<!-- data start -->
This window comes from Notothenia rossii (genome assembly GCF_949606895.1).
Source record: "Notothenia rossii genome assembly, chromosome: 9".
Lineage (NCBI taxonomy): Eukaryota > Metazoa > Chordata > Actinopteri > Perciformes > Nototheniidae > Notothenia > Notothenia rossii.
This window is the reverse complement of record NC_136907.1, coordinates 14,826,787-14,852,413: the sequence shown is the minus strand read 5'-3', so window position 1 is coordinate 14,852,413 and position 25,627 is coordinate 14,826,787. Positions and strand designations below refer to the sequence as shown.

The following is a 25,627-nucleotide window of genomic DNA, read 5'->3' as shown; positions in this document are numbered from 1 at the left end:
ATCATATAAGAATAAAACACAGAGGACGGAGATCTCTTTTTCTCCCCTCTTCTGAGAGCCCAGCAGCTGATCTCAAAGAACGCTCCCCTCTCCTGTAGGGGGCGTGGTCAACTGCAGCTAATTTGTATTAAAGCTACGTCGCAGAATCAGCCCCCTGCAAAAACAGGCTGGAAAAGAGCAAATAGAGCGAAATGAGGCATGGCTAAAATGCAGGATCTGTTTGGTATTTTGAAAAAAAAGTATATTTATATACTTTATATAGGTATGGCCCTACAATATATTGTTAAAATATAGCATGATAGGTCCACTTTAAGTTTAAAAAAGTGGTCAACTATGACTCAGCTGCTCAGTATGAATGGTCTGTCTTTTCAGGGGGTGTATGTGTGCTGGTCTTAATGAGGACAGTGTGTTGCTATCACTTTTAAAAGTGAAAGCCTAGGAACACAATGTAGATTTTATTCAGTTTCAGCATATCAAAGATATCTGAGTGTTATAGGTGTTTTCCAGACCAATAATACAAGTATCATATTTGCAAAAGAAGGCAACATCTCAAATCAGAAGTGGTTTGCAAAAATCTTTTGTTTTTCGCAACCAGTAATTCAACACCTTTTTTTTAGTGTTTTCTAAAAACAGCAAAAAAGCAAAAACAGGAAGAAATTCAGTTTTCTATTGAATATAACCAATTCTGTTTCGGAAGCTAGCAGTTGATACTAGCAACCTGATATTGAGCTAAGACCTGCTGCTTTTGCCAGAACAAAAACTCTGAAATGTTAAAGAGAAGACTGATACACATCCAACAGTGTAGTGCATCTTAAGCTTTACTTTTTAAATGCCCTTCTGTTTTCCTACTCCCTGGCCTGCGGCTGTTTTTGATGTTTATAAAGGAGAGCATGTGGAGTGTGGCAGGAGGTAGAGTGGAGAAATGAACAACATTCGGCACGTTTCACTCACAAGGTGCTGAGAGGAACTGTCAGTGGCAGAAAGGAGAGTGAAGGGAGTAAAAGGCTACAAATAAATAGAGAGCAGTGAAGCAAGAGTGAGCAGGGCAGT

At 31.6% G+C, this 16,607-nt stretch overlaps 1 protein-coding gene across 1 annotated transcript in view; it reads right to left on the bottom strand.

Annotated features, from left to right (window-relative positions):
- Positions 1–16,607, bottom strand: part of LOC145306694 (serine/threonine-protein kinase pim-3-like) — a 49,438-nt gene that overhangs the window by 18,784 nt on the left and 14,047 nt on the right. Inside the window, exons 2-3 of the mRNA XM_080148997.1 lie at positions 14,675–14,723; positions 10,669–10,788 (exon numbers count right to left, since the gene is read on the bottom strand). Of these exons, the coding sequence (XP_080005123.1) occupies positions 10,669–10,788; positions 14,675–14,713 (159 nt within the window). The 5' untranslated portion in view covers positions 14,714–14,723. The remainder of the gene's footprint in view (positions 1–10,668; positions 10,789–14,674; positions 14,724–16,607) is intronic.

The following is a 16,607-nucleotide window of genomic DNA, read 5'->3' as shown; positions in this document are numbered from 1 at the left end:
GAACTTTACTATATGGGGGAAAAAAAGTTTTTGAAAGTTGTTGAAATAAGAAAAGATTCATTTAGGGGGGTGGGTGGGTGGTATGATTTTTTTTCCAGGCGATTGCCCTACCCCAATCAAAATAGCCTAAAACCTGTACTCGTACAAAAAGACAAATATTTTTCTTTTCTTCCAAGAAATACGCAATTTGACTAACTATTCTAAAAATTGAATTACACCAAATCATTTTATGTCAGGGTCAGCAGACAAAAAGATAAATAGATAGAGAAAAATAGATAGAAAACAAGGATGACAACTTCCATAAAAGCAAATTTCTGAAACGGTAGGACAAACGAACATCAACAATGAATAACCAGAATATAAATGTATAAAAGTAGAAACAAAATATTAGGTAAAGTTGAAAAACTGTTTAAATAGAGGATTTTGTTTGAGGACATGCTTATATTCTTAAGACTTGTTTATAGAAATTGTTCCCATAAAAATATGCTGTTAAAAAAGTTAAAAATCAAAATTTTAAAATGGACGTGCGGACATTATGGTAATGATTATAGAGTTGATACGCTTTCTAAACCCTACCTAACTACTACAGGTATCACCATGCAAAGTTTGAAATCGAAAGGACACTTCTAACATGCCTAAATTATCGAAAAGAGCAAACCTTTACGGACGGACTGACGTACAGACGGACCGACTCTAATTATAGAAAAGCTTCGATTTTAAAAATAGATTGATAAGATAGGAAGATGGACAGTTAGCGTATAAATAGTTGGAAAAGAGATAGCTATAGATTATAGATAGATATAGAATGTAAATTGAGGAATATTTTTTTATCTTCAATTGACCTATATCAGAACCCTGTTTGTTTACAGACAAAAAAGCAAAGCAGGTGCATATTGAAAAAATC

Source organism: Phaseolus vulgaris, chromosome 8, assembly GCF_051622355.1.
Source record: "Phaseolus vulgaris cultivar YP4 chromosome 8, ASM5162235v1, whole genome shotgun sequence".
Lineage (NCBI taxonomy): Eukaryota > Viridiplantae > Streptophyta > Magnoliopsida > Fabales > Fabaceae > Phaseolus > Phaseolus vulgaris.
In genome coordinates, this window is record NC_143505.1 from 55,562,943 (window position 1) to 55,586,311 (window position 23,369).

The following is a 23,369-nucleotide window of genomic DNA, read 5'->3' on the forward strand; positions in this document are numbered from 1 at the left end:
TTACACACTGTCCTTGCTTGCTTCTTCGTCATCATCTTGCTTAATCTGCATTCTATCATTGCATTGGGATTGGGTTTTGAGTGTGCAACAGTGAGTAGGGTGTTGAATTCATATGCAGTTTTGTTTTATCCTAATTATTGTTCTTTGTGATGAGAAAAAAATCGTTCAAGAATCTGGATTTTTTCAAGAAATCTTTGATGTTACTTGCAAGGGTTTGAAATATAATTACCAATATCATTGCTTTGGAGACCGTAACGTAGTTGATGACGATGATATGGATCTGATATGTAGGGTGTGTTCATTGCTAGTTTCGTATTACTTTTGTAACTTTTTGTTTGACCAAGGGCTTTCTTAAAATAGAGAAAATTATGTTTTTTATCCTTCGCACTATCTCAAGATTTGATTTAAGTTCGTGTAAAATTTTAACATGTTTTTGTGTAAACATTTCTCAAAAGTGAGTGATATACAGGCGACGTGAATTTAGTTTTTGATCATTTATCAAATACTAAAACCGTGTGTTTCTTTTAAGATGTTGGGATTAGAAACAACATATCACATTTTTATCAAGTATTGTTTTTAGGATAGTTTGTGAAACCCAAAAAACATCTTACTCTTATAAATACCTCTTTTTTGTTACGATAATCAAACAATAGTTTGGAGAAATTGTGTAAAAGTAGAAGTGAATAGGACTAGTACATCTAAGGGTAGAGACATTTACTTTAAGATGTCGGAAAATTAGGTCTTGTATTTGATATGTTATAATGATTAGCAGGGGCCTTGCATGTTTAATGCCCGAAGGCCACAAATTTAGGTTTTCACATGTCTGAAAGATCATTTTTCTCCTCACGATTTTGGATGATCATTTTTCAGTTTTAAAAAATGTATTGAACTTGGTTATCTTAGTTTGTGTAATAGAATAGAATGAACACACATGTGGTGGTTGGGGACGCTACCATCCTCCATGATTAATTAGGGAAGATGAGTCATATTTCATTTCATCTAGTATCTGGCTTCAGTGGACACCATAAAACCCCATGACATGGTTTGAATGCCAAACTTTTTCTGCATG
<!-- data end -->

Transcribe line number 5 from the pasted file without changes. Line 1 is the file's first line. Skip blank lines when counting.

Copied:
The following is a 25,627-nucleotide window of genomic DNA, read 5'->3' as shown; positions in this document are numbered from 1 at the left end: